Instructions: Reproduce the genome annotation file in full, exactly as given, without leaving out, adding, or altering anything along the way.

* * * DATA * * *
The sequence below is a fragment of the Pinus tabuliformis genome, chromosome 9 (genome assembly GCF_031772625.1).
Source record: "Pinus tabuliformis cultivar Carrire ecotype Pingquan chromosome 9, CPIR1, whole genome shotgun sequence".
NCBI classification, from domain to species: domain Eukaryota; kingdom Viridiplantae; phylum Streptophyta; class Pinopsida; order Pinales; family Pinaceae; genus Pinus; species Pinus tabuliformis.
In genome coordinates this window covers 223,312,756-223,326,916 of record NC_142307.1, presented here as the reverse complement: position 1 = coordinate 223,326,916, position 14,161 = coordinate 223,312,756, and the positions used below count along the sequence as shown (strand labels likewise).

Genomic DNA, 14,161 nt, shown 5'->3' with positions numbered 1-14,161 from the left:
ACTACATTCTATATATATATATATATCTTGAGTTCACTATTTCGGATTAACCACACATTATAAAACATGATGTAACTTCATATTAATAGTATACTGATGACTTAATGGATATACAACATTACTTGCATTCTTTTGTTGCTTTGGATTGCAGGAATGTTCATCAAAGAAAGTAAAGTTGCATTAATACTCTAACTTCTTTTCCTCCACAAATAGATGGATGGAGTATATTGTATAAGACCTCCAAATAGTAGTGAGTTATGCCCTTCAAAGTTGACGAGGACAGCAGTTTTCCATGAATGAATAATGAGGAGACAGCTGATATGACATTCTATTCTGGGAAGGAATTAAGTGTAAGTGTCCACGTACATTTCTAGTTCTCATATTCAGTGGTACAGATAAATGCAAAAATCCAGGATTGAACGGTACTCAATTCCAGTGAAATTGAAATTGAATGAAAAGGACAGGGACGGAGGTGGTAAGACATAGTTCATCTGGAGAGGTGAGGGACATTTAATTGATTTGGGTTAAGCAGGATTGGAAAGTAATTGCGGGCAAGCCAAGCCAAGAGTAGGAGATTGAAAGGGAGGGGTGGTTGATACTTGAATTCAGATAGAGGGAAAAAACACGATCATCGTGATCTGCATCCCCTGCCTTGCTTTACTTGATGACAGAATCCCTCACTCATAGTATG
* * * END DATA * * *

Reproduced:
The sequence below is a fragment of the Pinus tabuliformis genome, chromosome 9 (genome assembly GCF_031772625.1).
Source record: "Pinus tabuliformis cultivar Carrire ecotype Pingquan chromosome 9, CPIR1, whole genome shotgun sequence".
NCBI classification, from domain to species: domain Eukaryota; kingdom Viridiplantae; phylum Streptophyta; class Pinopsida; order Pinales; family Pinaceae; genus Pinus; species Pinus tabuliformis.
In genome coordinates this window covers 223,312,756-223,326,916 of record NC_142307.1, presented here as the reverse complement: position 1 = coordinate 223,326,916, position 14,161 = coordinate 223,312,756, and the positions used below count along the sequence as shown (strand labels likewise).

Genomic DNA, 14,161 nt, shown 5'->3' with positions numbered 1-14,161 from the left:
ACTACATTCTATATATATATATATATCTTGAGTTCACTATTTCGGATTAACCACACATTATAAAACATGATGTAACTTCATATTAATAGTATACTGATGACTTAATGGATATACAACATTACTTGCATTCTTTTGTTGCTTTGGATTGCAGGAATGTTCATCAAAGAAAGTAAAGTTGCATTAATACTCTAACTTCTTTTCCTCCACAAATAGATGGATGGAGTATATTGTATAAGACCTCCAAATAGTAGTGAGTTATGCCCTTCAAAGTTGACGAGGACAGCAGTTTTCCATGAATGAATAATGAGGAGACAGCTGATATGACATTCTATTCTGGGAAGGAATTAAGTGTAAGTGTCCACGTACATTTCTAGTTCTCATATTCAGTGGTACAGATAAATGCAAAAATCCAGGATTGAACGGTACTCAATTCCAGTGAAATTGAAATTGAATGAAAAGGACAGGGACGGAGGTGGTAAGACATAGTTCATCTGGAGAGGTGAGGGACATTTAATTGATTTGGGTTAAGCAGGATTGGAAAGTAATTGCGGGCAAGCCAAGCCAAGAGTAGGAGATTGAAAGGGAGGGGTGGTTGATACTTGAATTCAGATAGAGGGAAAAAACACGATCATCGTGATCTGCATCCCCTGCCTTGCTTTACTTGATGACAGAATCCCTCACTCATAGTATG